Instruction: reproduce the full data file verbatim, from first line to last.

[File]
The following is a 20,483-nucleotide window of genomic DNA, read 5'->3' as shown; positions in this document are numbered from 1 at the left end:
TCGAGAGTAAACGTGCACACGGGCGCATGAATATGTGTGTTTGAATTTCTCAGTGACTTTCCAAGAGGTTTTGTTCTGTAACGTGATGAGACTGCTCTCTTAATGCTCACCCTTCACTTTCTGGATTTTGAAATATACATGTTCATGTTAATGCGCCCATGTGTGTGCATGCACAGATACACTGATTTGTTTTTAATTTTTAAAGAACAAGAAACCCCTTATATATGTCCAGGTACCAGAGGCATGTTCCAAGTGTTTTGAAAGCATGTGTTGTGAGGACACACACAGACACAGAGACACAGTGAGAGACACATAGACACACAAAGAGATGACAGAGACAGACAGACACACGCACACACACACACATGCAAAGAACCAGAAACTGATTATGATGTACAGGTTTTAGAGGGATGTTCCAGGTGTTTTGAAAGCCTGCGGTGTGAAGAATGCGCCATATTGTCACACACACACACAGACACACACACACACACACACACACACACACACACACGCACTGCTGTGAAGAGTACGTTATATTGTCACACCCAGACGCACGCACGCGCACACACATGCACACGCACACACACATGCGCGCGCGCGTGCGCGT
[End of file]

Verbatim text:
The following is a 20,483-nucleotide window of genomic DNA, read 5'->3' as shown; positions in this document are numbered from 1 at the left end:
TCGAGAGTAAACGTGCACACGGGCGCATGAATATGTGTGTTTGAATTTCTCAGTGACTTTCCAAGAGGTTTTGTTCTGTAACGTGATGAGACTGCTCTCTTAATGCTCACCCTTCACTTTCTGGATTTTGAAATATACATGTTCATGTTAATGCGCCCATGTGTGTGCATGCACAGATACACTGATTTGTTTTTAATTTTTAAAGAACAAGAAACCCCTTATATATGTCCAGGTACCAGAGGCATGTTCCAAGTGTTTTGAAAGCATGTGTTGTGAGGACACACACAGACACAGAGACACAGTGAGAGACACATAGACACACAAAGAGATGACAGAGACAGACAGACACACGCACACACACACACATGCAAAGAACCAGAAACTGATTATGATGTACAGGTTTTAGAGGGATGTTCCAGGTGTTTTGAAAGCCTGCGGTGTGAAGAATGCGCCATATTGTCACACACACACACAGACACACACACACACACACACACACACACACACACACGCACTGCTGTGAAGAGTACGTTATATTGTCACACCCAGACGCACGCACGCGCACACACATGCACACGCACACACACATGCGCGCGCGCGTGCGCGT